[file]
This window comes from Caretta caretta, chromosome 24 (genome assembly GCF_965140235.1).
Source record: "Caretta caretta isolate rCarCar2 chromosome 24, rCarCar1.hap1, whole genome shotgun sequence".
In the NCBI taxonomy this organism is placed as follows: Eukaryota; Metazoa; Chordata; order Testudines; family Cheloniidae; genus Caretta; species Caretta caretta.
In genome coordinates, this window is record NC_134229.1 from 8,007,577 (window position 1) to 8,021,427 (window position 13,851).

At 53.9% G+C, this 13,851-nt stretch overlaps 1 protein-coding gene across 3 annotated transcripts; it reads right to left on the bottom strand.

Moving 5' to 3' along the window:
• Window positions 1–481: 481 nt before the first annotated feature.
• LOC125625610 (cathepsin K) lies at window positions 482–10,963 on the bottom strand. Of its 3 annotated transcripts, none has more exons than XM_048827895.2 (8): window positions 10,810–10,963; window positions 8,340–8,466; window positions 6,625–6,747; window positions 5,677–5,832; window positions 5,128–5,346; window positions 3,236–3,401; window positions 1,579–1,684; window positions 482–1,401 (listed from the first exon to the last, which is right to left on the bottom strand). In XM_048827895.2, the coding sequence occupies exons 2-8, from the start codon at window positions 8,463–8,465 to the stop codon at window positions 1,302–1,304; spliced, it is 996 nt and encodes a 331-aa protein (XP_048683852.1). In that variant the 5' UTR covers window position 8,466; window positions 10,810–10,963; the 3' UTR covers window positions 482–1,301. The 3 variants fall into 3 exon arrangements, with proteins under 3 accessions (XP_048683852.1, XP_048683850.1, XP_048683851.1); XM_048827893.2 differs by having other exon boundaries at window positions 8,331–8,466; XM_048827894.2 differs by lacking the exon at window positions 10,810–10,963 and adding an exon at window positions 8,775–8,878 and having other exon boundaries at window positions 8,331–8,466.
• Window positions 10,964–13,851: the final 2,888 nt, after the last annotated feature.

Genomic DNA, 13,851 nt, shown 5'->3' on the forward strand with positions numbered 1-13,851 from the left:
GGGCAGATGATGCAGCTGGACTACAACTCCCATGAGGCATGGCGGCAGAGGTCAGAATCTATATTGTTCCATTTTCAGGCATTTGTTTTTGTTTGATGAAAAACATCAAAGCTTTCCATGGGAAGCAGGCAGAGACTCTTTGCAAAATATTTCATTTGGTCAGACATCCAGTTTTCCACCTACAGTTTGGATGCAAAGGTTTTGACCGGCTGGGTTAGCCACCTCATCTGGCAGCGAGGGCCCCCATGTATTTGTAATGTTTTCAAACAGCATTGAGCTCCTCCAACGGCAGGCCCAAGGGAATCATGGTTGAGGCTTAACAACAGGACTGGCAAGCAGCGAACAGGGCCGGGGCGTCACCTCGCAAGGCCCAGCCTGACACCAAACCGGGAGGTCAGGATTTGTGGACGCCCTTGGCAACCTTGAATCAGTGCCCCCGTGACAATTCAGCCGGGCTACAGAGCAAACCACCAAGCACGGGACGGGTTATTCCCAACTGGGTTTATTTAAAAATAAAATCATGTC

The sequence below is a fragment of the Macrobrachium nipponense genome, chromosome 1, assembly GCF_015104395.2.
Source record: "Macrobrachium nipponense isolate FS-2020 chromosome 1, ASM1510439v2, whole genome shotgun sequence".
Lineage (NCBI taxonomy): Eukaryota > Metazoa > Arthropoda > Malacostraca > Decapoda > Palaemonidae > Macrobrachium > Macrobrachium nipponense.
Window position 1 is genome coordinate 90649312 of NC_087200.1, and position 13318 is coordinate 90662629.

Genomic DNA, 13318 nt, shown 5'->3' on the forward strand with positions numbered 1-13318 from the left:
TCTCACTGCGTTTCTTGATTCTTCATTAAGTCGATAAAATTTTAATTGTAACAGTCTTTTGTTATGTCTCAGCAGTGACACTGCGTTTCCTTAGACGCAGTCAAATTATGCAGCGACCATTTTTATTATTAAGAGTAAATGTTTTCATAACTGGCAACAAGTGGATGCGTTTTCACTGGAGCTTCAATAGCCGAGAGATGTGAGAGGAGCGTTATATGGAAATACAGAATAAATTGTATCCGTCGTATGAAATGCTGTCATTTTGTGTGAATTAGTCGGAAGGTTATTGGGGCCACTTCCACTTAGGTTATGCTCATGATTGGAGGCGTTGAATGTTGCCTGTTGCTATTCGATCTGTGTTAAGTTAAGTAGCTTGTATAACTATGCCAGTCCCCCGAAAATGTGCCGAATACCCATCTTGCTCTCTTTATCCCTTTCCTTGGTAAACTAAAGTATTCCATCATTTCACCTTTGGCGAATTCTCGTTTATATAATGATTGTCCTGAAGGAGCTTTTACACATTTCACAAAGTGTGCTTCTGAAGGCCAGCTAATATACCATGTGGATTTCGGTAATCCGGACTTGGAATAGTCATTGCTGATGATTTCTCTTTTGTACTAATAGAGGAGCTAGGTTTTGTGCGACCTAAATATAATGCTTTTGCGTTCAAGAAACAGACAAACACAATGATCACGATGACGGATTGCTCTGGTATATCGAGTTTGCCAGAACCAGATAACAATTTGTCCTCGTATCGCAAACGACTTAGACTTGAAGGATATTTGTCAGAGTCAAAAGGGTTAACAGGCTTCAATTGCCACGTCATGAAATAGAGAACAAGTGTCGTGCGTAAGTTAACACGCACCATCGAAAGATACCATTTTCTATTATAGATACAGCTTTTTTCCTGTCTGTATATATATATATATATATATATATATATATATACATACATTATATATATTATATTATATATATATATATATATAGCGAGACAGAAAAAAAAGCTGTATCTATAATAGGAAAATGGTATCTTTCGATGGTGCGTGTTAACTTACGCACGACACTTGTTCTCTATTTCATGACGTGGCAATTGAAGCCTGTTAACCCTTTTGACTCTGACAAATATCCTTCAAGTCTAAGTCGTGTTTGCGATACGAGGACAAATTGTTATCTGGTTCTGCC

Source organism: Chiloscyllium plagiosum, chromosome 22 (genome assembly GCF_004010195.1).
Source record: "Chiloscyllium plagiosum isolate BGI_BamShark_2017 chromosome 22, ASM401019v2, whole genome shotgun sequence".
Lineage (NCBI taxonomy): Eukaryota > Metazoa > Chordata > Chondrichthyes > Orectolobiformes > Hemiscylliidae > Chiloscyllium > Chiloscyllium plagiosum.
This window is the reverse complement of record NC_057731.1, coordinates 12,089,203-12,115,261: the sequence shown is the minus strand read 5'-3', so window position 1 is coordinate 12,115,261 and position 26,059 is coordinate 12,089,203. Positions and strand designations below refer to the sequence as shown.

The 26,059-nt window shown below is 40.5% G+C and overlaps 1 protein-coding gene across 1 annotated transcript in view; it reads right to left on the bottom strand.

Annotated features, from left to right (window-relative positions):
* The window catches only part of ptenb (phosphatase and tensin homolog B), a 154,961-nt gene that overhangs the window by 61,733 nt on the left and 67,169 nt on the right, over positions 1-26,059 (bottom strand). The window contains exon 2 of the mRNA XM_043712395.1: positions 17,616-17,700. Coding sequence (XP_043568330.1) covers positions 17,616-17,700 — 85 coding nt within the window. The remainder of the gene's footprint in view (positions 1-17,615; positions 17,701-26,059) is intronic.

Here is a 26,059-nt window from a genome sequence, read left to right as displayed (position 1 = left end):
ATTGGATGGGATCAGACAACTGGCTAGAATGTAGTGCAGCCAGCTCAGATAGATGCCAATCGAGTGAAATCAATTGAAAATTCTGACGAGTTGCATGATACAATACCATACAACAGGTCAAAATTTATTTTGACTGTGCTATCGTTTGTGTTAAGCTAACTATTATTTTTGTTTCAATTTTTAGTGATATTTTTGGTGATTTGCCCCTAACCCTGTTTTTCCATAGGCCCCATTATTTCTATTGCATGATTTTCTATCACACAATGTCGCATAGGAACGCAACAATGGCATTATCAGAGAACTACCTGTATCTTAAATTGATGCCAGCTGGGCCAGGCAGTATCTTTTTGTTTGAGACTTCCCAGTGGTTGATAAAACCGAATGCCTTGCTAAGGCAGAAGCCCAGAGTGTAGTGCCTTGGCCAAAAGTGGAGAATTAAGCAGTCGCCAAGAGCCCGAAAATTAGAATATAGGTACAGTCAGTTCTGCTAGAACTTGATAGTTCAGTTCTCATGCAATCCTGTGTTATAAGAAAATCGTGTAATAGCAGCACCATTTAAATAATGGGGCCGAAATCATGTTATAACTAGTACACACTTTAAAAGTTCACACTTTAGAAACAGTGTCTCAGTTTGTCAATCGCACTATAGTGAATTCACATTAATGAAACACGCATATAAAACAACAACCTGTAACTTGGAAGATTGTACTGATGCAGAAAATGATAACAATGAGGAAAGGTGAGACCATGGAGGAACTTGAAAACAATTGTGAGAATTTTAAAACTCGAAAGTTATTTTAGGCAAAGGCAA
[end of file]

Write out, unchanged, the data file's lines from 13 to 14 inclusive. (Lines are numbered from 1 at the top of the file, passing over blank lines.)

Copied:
Source record: "Macrobrachium nipponense isolate FS-2020 chromosome 1, ASM1510439v2, whole genome shotgun sequence".
Lineage (NCBI taxonomy): Eukaryota > Metazoa > Arthropoda > Malacostraca > Decapoda > Palaemonidae > Macrobrachium > Macrobrachium nipponense.